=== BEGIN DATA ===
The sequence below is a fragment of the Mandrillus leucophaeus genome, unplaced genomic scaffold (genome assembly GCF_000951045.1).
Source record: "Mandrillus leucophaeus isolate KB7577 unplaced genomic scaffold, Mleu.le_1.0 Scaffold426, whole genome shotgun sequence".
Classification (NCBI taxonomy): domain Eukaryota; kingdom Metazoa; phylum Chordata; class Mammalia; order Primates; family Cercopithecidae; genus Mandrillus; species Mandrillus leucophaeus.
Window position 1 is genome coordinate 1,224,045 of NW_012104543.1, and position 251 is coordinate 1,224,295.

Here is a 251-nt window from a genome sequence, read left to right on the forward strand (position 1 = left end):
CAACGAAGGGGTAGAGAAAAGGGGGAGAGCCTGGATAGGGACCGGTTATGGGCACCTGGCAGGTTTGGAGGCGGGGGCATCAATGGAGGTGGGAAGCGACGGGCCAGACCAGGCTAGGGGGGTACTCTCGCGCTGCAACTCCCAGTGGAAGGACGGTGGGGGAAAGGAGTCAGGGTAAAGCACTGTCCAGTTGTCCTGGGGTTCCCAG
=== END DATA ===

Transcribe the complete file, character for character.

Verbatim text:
The sequence below is a fragment of the Mandrillus leucophaeus genome, unplaced genomic scaffold (genome assembly GCF_000951045.1).
Source record: "Mandrillus leucophaeus isolate KB7577 unplaced genomic scaffold, Mleu.le_1.0 Scaffold426, whole genome shotgun sequence".
Classification (NCBI taxonomy): domain Eukaryota; kingdom Metazoa; phylum Chordata; class Mammalia; order Primates; family Cercopithecidae; genus Mandrillus; species Mandrillus leucophaeus.
Window position 1 is genome coordinate 1,224,045 of NW_012104543.1, and position 251 is coordinate 1,224,295.

Here is a 251-nt window from a genome sequence, read left to right on the forward strand (position 1 = left end):
CAACGAAGGGGTAGAGAAAAGGGGGAGAGCCTGGATAGGGACCGGTTATGGGCACCTGGCAGGTTTGGAGGCGGGGGCATCAATGGAGGTGGGAAGCGACGGGCCAGACCAGGCTAGGGGGGTACTCTCGCGCTGCAACTCCCAGTGGAAGGACGGTGGGGGAAAGGAGTCAGGGTAAAGCACTGTCCAGTTGTCCTGGGGTTCCCAG